I set to work on my first chair. I used a small flat head brush to apply the paint. It was a bit like creating sand art with tweezers, but the finished project was well worth the elbow grease. The finish is beautiful and that stuff really does stick to all surfaces as it promises! I roughed up the edges for a little character, because nothing  says, "I've been through years of use" like fake scratches.



When it was all finished I decided to move my dinning room to the next room over. It looks great and there's a lot of space thanks to my table that can fit in my pocket!


The table is next, but I'm going to need a weekend for that one.

Oh and as an extra bonus I still have half a can of paint left and here's what I do with leftover paint. This trick keeps it fresh for up to five years!

Leftover Paint

Pour into a jar. I'm using an old pickle jar ;)

Place a sheet of plastic like a sandwich bag between the lid and the jar.

Label and store. This keeps the paint for up to five years.

There was still precious paint left in the can. So I added a little water to get every last drop. WHAT?! This stuff was over a dollar an ounce and I'm cheap!

Annie Sloan's paint can be mixed with water for a lime wash effect.




9 comments:

  1. I love the Dave picture...and I am a hater. But I love the chalk paint!!

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  2. haha, I LOVE the Stinkin DR picture. The paint is pretty nice, too :)

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  3. Inquiring minds (mine for example) want to know....how long did each chair take? I'm considering doing this with my dining set. Is it worth the time it takes?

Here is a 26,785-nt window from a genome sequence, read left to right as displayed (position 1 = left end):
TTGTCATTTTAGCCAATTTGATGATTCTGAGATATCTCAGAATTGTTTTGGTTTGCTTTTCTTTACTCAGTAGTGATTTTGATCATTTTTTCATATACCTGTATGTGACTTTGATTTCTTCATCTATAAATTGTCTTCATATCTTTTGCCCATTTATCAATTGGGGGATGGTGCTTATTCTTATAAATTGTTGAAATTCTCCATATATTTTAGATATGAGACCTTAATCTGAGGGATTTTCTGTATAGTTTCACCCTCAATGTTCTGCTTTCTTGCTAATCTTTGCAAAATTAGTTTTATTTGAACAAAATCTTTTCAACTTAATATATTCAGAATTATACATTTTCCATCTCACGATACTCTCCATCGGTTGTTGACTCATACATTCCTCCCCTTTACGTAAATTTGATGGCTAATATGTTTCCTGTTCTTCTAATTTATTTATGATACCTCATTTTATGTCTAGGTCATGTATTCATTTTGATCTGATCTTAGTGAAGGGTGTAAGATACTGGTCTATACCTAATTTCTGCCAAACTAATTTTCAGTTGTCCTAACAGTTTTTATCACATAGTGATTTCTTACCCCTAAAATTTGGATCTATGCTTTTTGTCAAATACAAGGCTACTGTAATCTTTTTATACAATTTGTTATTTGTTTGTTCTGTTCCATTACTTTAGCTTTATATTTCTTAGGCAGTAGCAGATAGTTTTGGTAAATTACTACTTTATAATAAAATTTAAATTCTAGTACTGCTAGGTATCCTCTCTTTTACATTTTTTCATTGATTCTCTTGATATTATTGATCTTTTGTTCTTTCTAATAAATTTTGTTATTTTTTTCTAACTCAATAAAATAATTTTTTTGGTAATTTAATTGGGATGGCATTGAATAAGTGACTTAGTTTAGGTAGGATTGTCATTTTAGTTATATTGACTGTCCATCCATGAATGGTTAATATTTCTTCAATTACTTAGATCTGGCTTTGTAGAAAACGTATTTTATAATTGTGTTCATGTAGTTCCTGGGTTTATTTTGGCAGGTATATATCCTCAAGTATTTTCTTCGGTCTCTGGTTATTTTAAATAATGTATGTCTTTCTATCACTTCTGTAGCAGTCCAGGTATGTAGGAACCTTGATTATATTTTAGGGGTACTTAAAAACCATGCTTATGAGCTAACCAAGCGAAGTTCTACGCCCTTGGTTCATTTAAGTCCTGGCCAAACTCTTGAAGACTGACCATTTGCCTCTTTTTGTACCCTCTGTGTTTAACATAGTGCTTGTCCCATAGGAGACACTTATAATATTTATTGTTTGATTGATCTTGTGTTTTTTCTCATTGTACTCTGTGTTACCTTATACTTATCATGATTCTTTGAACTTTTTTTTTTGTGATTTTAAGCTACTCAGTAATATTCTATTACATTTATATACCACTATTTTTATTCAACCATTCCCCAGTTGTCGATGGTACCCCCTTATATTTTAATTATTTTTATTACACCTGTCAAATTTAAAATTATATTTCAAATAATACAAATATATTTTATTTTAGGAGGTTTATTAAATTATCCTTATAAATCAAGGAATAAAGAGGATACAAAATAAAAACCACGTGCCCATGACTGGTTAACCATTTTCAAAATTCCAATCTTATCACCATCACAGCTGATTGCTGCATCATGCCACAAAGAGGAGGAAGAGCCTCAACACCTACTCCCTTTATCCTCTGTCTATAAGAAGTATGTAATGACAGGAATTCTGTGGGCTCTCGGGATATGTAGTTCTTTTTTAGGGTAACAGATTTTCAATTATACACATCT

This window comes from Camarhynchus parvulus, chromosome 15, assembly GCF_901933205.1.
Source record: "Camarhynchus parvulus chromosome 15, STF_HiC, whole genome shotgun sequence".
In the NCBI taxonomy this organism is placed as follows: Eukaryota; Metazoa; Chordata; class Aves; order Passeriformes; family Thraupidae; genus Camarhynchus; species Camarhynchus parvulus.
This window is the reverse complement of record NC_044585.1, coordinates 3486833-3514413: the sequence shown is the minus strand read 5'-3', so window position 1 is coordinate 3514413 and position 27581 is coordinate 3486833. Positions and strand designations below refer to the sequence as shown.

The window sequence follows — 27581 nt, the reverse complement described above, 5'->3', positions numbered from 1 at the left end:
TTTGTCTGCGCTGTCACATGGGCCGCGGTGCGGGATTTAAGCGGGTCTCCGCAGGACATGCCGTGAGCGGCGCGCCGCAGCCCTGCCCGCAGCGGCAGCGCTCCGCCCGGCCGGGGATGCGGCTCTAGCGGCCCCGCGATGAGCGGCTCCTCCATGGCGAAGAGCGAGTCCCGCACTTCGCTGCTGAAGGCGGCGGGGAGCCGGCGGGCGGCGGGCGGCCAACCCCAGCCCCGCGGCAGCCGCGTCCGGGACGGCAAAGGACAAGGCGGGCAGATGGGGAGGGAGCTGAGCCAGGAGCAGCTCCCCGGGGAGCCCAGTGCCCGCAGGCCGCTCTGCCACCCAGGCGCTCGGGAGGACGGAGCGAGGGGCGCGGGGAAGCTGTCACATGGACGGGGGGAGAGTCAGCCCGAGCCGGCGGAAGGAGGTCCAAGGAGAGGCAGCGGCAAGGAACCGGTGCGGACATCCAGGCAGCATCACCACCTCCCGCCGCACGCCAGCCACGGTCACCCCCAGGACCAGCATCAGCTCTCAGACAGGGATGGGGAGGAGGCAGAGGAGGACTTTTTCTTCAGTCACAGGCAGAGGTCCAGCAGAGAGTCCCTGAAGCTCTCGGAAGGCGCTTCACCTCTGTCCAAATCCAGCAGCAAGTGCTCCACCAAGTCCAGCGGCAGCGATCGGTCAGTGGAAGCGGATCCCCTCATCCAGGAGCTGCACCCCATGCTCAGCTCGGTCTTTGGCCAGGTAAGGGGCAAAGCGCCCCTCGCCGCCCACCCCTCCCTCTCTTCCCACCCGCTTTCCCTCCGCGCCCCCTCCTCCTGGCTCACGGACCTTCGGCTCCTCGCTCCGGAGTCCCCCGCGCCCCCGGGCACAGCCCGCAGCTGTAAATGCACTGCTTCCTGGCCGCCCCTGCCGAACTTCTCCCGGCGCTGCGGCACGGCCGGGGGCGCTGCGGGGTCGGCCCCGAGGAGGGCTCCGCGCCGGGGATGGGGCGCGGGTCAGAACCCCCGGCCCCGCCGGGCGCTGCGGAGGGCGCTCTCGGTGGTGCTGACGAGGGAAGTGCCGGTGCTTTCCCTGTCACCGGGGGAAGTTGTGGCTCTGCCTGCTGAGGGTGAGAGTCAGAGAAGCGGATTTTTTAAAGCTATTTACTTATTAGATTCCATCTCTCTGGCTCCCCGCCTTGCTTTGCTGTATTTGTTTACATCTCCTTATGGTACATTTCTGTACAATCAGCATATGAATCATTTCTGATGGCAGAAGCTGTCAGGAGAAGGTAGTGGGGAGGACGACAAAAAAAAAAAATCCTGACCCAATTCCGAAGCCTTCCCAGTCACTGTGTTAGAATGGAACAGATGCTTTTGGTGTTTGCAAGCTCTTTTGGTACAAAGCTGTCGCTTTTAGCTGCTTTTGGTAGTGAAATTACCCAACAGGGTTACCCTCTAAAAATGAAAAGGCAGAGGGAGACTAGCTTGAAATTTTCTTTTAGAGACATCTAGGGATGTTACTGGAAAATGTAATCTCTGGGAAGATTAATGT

Thanks, Sandi

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    1. Hey Sandi! Each chair took approximately one hour. Why so long? Well I literally used a tiny brush. Next time I will use a larger brush, but I think I might get a round brush from a craft store rather than your typical hardware store flat brush. There are tutorials on the painting technique that Annie Sloan recommends when painting furniture.(which I was too lazy to watch) I think because the paint is so different from regular paint there needs to be a flick of the wrist or a circular painting motion. In the great words of Levar Burton, you don't have to take my word for it. No seriously check out miss Mustard Seed or Annie Sloan web site for the right way to paint. LOL!!

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  4. My personal lord! you are a pro person, I had been looking for these records all round the web. Looks like you are fast writer . have fun here person.

    Thank You
    RNB Research

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  5. bought the same paint and spent a WEEK experimenting on a board with it and different waxes/coatings/etc.... was hoping to do it in the kitchen on the cabinets, but have decided against it. did a shelf and a chair. The shelf is GREAT and i used some cheap wax from a hardware store (my local distributor was OUT of the AS Wax)...it is great! It isn't for everything/everyone, but it is WORTH it to have in one's painting arsenal! as is a good latex, milk paint, floetrol...i digress! :)